For example, suppose you have a List<string> and wish to have every string in the list which starts with T be followed by an item "Boo", while every string that starts with "U" is dropped entirely. An optimal approach would probably be something like:

int srcPtr,destPtr;
string[] arr;

srcPtr = theList.Count;
arr = new string[srcPtr*2];
theList.CopyTo(arr, theList.Count); // Copy into second half of the array
destPtr = 0;
for (; srcPtr < arr.Length; srcPtr++)
{
  string st = arr[srcPtr];
  char ch = (st ?? "!")[0]; // Get first character of string, or "!" if empty
  if (ch != 'U')
    arr[destPtr++] = st;
  if (ch == 'T')
    arr[destPtr++] = "Boo";
}
if (destPtr > arr.Length/2) // More than half of dest. array is used
{
  theList = new List<String>(arr); // Adds extra elements
  if (destPtr != arr.Length)
    theList.RemoveRange(destPtr, arr.Length-destPtr); // Chop to proper length
}
else
{
  Array.Resize(ref arr, destPtr);
  theList = new List<String>(arr); // Adds extra elements
}

It would have been helpful if List<T> provided a method to construct a list from a portion of an array, but I'm unaware of any efficient method for doing so. Still, operations on arrays are pretty fast. Of note is the fact that adding and removing items from the list does not require "pushing" around other items; each item gets written directly to its appropriate spot in the array.

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You should really use for() instead of foreach() in this case.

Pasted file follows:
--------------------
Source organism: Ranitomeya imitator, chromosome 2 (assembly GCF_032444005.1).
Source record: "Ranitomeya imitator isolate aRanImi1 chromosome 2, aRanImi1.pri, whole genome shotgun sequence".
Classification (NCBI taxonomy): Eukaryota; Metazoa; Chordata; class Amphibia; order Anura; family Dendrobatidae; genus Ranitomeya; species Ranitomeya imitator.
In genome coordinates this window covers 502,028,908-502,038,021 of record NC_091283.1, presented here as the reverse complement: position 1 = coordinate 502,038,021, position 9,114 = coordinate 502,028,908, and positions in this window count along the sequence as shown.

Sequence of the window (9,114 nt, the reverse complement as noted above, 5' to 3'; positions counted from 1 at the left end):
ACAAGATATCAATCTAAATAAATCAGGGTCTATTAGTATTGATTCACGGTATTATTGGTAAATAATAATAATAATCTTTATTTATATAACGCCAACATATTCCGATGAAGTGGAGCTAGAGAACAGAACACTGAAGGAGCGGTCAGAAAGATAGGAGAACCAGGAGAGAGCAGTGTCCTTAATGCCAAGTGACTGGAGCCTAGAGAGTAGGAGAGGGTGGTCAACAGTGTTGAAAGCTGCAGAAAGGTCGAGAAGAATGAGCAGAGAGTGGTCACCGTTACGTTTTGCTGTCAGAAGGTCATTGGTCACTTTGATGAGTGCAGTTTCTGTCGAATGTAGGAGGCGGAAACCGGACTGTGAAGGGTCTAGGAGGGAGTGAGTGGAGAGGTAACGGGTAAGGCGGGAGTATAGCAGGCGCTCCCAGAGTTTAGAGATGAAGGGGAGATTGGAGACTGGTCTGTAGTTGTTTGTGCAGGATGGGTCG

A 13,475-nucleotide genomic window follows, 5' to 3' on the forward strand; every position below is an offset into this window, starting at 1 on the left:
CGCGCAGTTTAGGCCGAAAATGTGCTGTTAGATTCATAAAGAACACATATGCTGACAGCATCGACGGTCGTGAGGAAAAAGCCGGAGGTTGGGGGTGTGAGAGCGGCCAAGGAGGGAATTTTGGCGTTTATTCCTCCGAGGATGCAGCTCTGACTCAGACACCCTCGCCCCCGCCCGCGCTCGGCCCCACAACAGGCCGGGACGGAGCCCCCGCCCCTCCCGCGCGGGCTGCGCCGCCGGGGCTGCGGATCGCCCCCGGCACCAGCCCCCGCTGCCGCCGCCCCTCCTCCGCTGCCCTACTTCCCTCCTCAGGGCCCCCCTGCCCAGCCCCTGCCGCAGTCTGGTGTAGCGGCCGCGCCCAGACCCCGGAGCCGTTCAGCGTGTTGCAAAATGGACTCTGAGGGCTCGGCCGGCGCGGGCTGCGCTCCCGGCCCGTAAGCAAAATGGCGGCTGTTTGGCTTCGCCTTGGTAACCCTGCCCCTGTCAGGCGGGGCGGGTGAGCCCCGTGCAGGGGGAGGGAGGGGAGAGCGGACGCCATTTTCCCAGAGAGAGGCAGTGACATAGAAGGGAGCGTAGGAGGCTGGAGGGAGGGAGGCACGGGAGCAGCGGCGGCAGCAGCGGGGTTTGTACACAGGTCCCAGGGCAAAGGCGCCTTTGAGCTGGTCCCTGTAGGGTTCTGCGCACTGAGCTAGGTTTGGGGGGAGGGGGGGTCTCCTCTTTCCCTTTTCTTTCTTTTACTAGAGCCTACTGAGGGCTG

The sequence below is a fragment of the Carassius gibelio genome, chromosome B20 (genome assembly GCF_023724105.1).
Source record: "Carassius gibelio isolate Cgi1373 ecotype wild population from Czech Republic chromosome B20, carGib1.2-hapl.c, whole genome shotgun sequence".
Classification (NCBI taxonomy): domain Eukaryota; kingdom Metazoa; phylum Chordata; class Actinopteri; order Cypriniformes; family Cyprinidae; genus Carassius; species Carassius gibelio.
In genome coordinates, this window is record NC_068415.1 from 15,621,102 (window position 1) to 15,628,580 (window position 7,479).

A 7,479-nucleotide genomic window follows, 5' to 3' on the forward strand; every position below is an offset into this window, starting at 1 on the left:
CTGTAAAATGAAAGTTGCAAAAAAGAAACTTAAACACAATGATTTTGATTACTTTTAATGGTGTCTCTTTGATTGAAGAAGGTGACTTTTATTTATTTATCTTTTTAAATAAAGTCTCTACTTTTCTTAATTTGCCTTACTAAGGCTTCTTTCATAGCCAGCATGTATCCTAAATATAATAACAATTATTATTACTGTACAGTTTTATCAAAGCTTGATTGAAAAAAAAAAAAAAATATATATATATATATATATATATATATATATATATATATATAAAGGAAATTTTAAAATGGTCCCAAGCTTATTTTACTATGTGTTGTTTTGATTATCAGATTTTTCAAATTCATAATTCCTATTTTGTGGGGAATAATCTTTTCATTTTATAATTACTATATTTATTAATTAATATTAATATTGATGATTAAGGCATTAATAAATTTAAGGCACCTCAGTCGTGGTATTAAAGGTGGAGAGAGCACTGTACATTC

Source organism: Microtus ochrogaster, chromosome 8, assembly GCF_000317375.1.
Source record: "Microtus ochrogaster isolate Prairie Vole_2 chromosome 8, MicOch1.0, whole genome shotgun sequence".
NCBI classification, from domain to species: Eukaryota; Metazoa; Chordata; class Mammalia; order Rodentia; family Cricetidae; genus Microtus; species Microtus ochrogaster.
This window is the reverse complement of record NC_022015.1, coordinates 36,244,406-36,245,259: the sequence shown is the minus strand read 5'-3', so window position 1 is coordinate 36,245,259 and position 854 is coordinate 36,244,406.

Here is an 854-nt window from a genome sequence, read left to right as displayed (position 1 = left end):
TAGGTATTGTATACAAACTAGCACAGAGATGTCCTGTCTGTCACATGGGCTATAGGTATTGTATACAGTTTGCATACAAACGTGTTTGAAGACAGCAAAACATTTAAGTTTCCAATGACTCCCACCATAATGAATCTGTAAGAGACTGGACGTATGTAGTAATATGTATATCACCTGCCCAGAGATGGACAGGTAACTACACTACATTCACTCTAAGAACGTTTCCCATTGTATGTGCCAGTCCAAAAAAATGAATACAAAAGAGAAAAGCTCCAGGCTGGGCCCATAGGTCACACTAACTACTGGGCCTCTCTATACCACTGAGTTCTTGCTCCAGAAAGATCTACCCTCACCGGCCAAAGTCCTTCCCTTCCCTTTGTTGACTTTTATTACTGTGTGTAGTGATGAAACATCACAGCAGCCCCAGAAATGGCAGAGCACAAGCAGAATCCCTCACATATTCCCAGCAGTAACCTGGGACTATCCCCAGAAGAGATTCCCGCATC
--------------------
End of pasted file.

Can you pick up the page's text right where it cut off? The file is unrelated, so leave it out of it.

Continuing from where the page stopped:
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That will potentially clutter code with one more variable which will hold the original number of elements in collection. –  Anton Gogolev Apr 17 '09 at 10:53
2  
If you are changing the length of the collection, then you want your for loop to be evaluated against the new length, not the original or you could get an out of range exception –  cjk Apr 17 '09 at 10:56
    
@Anton: You will need that extra variable, because you'll have to manage the iteration yourself when the collection is modified –  Rik Apr 17 '09 at 11:19
    
@Nippysaurus: Sounds great, and I agree with you in theory, but some collections can't be indexed. You have to iterate over them. –  Josh G Apr 17 '09 at 12:11

You can't change the enumerable collection while it is being enumerated, so you will have to make your changes before or after enumerating.

The for loop is a nice alternative, but if your IEnumerable collection does not implement ICollection, it is not possible.

Either:

1) Copy collection first. Enumerate the copied collection and change the original collection during the enumeration. (@tvanfosson)

or

2) Keep a list of changes and commit them after the enumeration.